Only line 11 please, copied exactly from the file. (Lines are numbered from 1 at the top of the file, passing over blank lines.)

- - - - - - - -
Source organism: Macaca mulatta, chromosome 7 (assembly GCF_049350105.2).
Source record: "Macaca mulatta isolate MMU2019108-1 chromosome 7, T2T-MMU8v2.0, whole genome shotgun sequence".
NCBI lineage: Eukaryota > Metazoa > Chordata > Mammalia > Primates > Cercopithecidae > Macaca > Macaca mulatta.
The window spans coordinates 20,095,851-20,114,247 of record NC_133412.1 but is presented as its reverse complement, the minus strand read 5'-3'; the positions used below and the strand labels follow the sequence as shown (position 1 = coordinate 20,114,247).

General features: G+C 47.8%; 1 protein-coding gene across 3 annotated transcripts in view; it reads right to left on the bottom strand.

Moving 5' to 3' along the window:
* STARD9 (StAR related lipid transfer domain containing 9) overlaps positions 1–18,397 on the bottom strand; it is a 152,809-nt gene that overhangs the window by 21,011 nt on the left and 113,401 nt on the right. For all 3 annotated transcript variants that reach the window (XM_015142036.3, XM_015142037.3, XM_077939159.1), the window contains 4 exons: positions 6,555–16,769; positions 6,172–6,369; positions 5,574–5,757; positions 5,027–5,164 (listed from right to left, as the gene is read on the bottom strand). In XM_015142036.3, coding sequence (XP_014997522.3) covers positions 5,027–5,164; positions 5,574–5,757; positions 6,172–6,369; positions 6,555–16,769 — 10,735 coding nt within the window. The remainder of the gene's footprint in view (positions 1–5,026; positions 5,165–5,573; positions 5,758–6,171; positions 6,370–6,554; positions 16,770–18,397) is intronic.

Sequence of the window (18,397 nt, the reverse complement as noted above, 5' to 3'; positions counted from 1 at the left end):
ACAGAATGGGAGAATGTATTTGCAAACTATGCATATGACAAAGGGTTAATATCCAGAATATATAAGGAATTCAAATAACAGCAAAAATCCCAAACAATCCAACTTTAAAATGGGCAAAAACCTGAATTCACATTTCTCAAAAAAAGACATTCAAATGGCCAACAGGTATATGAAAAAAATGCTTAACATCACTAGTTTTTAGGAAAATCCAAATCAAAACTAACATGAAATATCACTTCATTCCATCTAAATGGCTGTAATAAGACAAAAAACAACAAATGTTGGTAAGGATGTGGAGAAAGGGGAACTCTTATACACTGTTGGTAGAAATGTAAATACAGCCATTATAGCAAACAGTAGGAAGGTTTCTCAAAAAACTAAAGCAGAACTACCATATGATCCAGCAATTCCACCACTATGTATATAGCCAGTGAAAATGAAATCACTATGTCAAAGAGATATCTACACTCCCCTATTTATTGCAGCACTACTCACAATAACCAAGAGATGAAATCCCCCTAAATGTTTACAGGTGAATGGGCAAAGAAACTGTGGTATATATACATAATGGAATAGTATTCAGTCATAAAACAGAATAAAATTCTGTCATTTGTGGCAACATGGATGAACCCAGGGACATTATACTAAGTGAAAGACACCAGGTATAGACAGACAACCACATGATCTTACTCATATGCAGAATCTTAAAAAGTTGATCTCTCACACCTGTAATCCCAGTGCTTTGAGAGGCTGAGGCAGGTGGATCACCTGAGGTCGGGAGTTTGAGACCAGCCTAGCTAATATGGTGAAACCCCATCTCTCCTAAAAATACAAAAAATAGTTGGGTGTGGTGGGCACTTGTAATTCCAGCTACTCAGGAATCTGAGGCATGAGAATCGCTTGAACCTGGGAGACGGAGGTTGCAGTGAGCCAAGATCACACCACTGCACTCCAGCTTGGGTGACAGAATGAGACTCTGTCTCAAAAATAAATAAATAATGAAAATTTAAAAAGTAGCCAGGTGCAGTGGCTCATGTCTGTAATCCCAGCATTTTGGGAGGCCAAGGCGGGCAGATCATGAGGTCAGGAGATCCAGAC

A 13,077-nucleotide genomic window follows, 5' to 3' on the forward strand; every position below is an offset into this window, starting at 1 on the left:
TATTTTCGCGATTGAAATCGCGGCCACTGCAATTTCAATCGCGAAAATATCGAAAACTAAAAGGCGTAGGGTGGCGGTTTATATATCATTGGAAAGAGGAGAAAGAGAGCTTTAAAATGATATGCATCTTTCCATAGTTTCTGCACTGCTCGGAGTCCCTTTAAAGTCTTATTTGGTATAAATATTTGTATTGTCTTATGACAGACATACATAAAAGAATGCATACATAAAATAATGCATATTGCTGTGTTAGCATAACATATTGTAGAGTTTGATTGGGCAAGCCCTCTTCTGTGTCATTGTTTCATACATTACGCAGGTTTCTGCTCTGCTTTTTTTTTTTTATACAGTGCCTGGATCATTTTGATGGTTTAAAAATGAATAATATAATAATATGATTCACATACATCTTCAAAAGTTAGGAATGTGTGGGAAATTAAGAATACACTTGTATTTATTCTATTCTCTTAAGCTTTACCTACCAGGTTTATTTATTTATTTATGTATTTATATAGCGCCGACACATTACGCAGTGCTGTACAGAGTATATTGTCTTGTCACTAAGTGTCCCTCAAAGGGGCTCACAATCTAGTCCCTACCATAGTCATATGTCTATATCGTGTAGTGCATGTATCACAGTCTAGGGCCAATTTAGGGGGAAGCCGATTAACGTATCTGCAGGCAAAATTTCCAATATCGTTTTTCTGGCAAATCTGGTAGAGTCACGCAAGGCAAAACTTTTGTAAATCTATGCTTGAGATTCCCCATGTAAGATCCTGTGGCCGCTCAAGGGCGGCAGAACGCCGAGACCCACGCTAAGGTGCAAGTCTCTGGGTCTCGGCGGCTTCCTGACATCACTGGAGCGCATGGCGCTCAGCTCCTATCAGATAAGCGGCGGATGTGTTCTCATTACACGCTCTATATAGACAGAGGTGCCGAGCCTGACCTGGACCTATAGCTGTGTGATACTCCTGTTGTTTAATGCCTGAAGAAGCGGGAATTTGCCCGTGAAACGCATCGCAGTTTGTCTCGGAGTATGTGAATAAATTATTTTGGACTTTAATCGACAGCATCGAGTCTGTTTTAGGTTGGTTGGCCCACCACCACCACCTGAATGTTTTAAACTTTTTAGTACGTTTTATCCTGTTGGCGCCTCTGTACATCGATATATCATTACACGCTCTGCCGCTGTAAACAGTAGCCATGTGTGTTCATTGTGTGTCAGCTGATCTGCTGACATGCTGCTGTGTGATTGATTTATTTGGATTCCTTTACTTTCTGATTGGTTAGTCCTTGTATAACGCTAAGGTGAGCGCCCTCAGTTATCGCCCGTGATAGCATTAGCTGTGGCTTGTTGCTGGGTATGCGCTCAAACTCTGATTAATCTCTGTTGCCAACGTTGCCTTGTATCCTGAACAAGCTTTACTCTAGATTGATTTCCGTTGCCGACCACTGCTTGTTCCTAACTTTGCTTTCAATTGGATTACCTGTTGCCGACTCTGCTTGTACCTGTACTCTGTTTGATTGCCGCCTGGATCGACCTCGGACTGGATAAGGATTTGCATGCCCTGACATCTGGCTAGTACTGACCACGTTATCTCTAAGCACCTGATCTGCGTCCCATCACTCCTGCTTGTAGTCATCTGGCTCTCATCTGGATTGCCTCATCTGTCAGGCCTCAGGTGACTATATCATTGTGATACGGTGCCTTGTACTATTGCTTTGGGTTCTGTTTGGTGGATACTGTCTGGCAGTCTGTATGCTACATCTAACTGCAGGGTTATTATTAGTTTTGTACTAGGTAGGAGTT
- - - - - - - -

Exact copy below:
TATTTTCGCGATTGAAATCGCGGCCACTGCAATTTCAATCGCGAAAATATCGAAAACTAAAAGGCGTAGGGTGGCGGTTTATATATCATTGGAAAGAGGAGAAAGAGAGCTTTAAAATGATATGCATCTTTCCATAGTTTCTGCACTGCTCGGAGTCCCTTTAAAGTCTTATTTGGTATAAATATTTGTATTGTCTTATGACAGACATACATAAAAGAATGCATACATAAAATAATGCATATTGCTGTGTTAGCATAACATATTGTAGAGTTTGATTGGGCAAGCCCTCTTCTGTGTCATTGTTTCATACATTACGCAGGTTTCTGCTCTGCTTTTTTTTTTTTATACAGTGCCTGGATCATTTTGATGGTTTAAAAATGAATAATATAATAATATGATTCACATACATCTTCAAAAGTTAGGAATGTGTGGGAAATTAAGAATACACTTGTATTTATTCTATTCTCTTAAGCTTTACCTACCAGGTTTATTTATTTATTTATGTATTTATATAGCGCCGACACATTACGCAGTGCTGTACAGAGTATATTGTCTTGTCACTAAGTGTCCCTCAAAGGGGCTCACAATCTAGTCCCTACCATAGTCATATGTCTATATCGTGTAGTGCATGTATCACAGTCTAGGGCCAATTTAGGGGGAAGCCGATTAACGTATCTGCAGGCAAAATTTCCAATATCGTTTTTCTGGCAAATCTGGTAGAGTCACGCAAGGCAAAACTTTTGTAAATCTATGCTTGAGATTCCCCATGTAAGATCCTGTGGCCGCTCAAGGGCGGCAGAACGCCGAGACCCACGCTAAGGTGCAAGTCTCTGGGTCTCGGCGGCTTCCTGACATCACTGGAGCGCATGGCGCTCAGCTCCTATCAGATAAGCGGCGGATGTGTTCTCATTACACGCTCTATATAGACAGAGGTGCCGAGCCTGACCTGGACCTATAGCTGTGTGATACTCCTGTTGTTTAATGCCTGAAGAAGCGGGAATTTGCCCGTGAAACGCATCGCAGTTTGTCTCGGAGTATGTGAATAAATTATTTTGGACTTTAATCGACAGCATCGAGTCTGTTTTAGGTTGGTTGGCCCACCACCACCACCTGAATGTTTTAAACTTTTTAGTACGTTTTATCCTGTTGGCGCCTCTGTACATCGATATATCATTACACGCTCTGCCGCTGTAAACAGTAGCCATGTGTGTTCATTGTGTGTCAGCTGATCTGCTGACATGCTGCTGTGTGATTGATTTATTTGGATTCCTTTACTTTCTGATTGGTTAGTCCTTGTATAACGCTAAGGTGAGCGCCCTCAGTTATCGCCCGTGATAGCATTAGCTGTGGCTTGTTGCTGGGTATGCGCTCAAACTCTGATTAATCTCTGTTGCCAACGTTGCCTTGTATCCTGAACAAGCTTTACTCTAGATTGATTTCCGTTGCCGACCACTGCTTGTTCCTAACTTTGCTTTCAATTGGATTACCTGTTGCCGACTCTGCTTGTACCTGTACTCTGTTTGATTGCCGCCTGGATCGACCTCGGACTGGATAAGGATTTGCATGCCCTGACATCTGGCTAGTACTGACCACGTTATCTCTAAGCACCTGATCTGCGTCCCATCACTCCTGCTTGTAGTCATCTGGCTCTCATCTGGATTGCCTCATCTGTCAGGCCTCAGGTGACTATATCATTGTGATACGGTGCCTTGTACTATTGCTTTGGGTTCTGTTTGGTGGATACTGTCTGGCAGTCTGTATGCTACATCTAACTGCAGGGTTATTATTAGTTTTGTACTAGGTAGGAGTT